Saturday, December 19, 2009
 

NVTA bashes bicycles once again

The Northern Virginia Transportation Alliance (NVTA) claims to be "the only organization focused exclusively on working to make better transportation a reality for Northern Virginia citizens and businesses." However, according to NVTA, using a bicycle to get to work, to shop, or otherwise get around doesn't qualify as transportation.

In an earlier post we noted their disparaging comments about funding for bike sharing in DC. In their most recent alert entitled Pedal Power: Is Beijing's Past Washington's Future?, NVTA criticizes MWCOG for wanting to build bicycle facilities to reduce congestion in the region as part of their vision for 2050.

The alert references a recent Post article on the decline of the use of bicycles in China, stating that the only reason the Chinese used bikes was because they couldn't afford a car. The alert ends by stating: "Let's Promote Bicycling as a Quality of Life Benefit. Let's Also Recognize that Absent a Major Economic Implosion, it is Unlikely to Reduce Congestion."

What NVTA didn't mention was that the Post article went on to state that the Chinese are learning about the many downsides to relying too heavily on cars:
"some commuters are realizing that owning a car may bring a certain prestige as a sign of affluence but also comes with gasoline prices, parking fees, the odd traffic ticket and the notorious traffic jams.

"My family bought our first car in the 1990s, but we sold our car last year," said Bai Liping, 45, a saleswoman in an insurance company and an e-bike rider. "Having a car is not that convenient, compared with an e-bike."
Many of the very affluent citizens of Copenhagen have discovered that riding a bike is a great solution to congestion, air pollution, and for creating a livable community. They have a mature transportation system, not one that relies almost entirely on single-passenger autos.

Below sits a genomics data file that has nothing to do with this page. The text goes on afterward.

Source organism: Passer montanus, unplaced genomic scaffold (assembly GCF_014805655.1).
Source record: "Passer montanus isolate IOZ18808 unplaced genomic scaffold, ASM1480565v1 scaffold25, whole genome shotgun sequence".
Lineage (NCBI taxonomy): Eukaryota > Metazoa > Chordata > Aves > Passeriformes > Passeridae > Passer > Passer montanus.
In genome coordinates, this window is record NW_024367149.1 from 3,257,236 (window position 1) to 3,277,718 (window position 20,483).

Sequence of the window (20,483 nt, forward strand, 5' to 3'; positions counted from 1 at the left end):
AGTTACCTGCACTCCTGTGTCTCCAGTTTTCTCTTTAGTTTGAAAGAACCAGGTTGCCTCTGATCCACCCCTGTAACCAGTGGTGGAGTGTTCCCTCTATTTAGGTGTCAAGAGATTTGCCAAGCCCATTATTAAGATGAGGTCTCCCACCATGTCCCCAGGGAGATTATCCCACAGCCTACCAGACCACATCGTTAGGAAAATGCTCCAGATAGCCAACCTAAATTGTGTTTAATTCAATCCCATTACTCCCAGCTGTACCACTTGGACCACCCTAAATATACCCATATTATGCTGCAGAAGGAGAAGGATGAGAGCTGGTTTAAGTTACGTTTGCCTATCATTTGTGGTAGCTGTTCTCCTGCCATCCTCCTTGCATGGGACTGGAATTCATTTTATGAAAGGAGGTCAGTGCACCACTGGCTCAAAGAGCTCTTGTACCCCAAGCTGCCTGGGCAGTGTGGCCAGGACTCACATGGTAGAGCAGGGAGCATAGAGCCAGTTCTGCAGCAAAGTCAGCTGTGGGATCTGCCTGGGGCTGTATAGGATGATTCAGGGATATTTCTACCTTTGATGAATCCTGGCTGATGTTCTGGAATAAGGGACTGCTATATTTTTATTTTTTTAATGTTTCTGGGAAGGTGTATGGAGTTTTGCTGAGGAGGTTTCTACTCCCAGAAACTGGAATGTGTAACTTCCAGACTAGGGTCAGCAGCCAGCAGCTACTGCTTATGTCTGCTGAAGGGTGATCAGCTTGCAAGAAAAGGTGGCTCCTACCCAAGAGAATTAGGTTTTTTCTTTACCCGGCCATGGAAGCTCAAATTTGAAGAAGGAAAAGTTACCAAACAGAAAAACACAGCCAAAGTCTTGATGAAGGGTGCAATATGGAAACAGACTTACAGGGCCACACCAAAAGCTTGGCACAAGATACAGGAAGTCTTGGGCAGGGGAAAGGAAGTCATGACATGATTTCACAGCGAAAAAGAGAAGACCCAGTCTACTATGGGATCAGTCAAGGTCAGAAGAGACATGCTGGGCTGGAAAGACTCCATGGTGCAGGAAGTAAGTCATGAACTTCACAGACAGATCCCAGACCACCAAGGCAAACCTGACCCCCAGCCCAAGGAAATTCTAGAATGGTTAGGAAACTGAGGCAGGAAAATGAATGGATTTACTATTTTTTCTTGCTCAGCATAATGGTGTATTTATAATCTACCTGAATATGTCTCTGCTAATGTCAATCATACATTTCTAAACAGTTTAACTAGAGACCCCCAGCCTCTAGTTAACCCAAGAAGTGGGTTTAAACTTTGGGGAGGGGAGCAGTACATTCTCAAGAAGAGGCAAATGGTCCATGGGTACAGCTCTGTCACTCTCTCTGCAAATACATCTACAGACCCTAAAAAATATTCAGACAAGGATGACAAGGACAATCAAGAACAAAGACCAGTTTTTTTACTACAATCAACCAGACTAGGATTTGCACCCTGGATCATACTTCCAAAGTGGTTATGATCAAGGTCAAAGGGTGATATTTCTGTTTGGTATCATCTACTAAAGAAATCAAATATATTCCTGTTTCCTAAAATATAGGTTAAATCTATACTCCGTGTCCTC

MWCOG are to be commended for trying to create a mature transportation system in the DC Metro area, one that promotes the use of bicycles as a viable part of that transportation network. In places such as Portland, Oregon and Copenhagen, Denmark, where safe, convenient bicycle facilities are provided, people will choose to ride bikes. Even with as few as 5% of commuters on bicycles, our congestion levels would be greatly reduced.

One wonders why NVTA is so opposed to spending comparatively little of the area's transportation budget on bicycle infrastructure improvements. But then what do you expect from a transportation advocacy organization that spells the term "transporation."

If you know someone on the NVTA Board, why not ask them why they support an organization that doesn't recognize bicycles as an integral part of the N. Va. transportation system.

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Comments:
You said in your article: "Many of the very affluent citizens of Copenhagen have discovered that riding a bike is a great solution..." It's interesting that you mention affluence (the only measure of status recognized by most Americans). Understand, status is the issue here. Northern Virginians don't recognize the status of pedestrians, much less bicyclists. I mean, if you can't afford a BIG, honking SUV, get off the streets! Take (shiver) public transporation or something!

Check out my blog: http://practicalcyclist.blogspot.com/
 
The reason I mentioned the affluence of the Danes is because the NVTA alert, in discussing the demise of the bike in China, stated that 'the citizens of this increasingly prosperous nation are now purchasing cars at record rates. The article laments this is killing "one of the world's great bike cultures." Absent is any suggestion that such "culture" was driven more by poverty than affection for the two-wheel conveyance.'

Status is certainly at play here in the U.S. and I assume in China. That status is changing as more people are becoming concerned about our air quality, obesity levels, and general poor health. With good bike facilities, people will be more wiling to try biking and will discover the many benefits. However, there needs to be a commitment on the part of the community to creating better alternative modes; if decide where to put or transportation funds based on current mode share, we're doomed.
 
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